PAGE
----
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When it's time to make a coaching change....

At approximately 98.5 percent of all universities, the football team is the engine that runs the entire athletics department. When that engine churns along as designed, the department moves forward wonderfully. When it stops, so does the department. This is common knowledge.

But what happens when it becomes time to pull that engine out and get a new one?

We wrote earlier today about the head coaches hired before the 2011 season, and in nearly all of the 24 cases it's clear by now whether or not the hire proved to be a correct one. Of the four hires we've deemed unsuccessful, all of them are now gone. 

And in all four cases, we think the university made the right move.

There are a number of factors weighing on an athletic director's mind when mulling a coaching change - overall direction of the program, the state of recruiting, excitement of the fan base and, most of all, cost. There is always a cost in exchanging a coaching regime.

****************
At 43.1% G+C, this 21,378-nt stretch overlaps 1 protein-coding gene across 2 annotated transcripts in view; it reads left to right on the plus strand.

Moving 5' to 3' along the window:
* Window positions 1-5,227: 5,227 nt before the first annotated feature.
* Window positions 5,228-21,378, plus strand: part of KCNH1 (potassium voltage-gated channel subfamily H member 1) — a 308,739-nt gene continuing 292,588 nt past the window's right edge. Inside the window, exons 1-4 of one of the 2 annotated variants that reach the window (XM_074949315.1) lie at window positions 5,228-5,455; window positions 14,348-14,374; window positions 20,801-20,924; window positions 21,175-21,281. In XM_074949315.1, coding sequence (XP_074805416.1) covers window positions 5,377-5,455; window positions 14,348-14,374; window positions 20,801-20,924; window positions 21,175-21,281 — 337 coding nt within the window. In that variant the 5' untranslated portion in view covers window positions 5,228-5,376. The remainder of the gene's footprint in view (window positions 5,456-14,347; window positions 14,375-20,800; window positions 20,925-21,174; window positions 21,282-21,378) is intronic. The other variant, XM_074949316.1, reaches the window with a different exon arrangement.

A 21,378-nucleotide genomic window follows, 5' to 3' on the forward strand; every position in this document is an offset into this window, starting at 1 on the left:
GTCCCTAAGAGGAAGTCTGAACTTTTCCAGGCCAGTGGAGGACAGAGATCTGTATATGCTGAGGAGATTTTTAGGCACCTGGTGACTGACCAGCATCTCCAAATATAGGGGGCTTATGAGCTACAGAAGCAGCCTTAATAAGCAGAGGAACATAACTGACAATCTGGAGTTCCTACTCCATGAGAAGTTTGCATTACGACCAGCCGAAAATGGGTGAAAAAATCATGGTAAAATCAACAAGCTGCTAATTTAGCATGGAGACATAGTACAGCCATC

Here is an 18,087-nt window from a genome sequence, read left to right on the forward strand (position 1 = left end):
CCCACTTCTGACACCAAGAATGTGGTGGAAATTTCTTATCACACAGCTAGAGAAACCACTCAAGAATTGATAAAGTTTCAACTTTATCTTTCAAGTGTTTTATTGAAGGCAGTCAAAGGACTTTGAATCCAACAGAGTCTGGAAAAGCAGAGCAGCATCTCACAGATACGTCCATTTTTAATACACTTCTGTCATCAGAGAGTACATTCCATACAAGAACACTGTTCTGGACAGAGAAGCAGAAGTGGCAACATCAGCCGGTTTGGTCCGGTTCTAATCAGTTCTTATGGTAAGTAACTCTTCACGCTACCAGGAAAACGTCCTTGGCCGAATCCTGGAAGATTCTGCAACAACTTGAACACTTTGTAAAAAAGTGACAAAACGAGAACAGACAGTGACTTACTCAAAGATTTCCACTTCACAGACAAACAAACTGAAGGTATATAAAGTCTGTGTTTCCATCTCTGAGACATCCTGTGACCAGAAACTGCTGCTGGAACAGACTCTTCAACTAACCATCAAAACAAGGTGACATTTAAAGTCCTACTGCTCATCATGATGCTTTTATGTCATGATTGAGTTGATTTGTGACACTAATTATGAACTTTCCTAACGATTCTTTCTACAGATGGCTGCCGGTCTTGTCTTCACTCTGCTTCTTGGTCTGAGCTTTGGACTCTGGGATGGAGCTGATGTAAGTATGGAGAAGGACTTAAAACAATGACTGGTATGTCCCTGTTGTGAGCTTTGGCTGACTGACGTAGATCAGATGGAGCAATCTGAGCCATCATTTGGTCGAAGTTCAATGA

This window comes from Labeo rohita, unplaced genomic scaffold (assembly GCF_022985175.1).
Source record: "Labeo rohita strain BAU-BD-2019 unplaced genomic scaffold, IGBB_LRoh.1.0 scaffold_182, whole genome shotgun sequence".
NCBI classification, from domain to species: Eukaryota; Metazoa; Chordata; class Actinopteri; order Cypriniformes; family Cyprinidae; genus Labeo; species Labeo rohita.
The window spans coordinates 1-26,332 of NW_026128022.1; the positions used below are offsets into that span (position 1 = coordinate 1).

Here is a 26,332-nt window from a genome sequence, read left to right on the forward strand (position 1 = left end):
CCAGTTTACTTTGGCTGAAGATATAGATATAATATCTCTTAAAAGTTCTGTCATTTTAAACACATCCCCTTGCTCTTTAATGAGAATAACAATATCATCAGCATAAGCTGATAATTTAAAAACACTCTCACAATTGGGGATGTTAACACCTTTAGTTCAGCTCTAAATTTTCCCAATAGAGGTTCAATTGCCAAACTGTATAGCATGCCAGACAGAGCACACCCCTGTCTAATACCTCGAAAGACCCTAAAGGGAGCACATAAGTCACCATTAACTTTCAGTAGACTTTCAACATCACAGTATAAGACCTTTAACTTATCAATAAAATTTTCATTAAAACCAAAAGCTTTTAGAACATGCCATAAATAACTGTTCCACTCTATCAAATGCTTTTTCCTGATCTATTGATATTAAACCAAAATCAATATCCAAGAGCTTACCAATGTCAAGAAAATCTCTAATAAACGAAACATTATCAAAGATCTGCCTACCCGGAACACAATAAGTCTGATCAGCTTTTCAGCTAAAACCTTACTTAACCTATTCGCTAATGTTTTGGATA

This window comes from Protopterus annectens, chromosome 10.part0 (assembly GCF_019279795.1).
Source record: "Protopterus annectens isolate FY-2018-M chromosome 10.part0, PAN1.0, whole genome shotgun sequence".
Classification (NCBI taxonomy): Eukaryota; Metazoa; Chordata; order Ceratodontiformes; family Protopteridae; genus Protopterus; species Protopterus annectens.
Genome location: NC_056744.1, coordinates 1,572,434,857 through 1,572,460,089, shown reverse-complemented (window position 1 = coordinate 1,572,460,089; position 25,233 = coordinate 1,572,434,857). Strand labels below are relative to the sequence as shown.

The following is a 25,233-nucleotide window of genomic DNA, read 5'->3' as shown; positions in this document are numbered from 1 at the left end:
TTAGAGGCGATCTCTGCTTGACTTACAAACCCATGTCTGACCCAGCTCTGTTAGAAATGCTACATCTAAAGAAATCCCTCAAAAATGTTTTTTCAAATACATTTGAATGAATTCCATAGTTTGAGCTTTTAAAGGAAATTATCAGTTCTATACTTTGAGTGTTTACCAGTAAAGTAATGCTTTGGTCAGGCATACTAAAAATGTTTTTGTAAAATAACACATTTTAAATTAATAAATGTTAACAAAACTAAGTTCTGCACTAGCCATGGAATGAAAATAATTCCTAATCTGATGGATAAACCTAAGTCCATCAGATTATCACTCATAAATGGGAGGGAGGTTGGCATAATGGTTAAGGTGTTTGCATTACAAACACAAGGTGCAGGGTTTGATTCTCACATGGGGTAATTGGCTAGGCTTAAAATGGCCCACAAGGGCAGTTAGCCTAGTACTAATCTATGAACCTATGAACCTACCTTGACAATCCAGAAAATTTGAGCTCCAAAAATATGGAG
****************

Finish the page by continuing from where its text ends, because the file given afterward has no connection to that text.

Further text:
At the highest level, a coaching change can cost a program well over $10 million (think Charlie Weis at Notre Dame). This isn't the norm; but it happens. Thankfully, programs at the highest level (think Notre Dame, Alabama, etc...) have the donor support to be able to take care of these obligations. 

At a mid-level BCS school, that number is around $10 million - $5 million to buy out the exiting head coach and his staff, and $5 million to hire a new coach and his staff. At a typical MAC or Sun Belt school that number may be closer to $3 million, but it's always there. 

But there is also a cost to not making a change, and that opportunity cost may be greater than the $10 million or so required to make the existing problem go away.

With the right hire, a mid-level BCS school can make up that hypothetical $10 million within two years. Get a hundred boosters to pony up $100,000 apiece and you've made up your $10 million before you've even filled one of those 20,000 empty seats.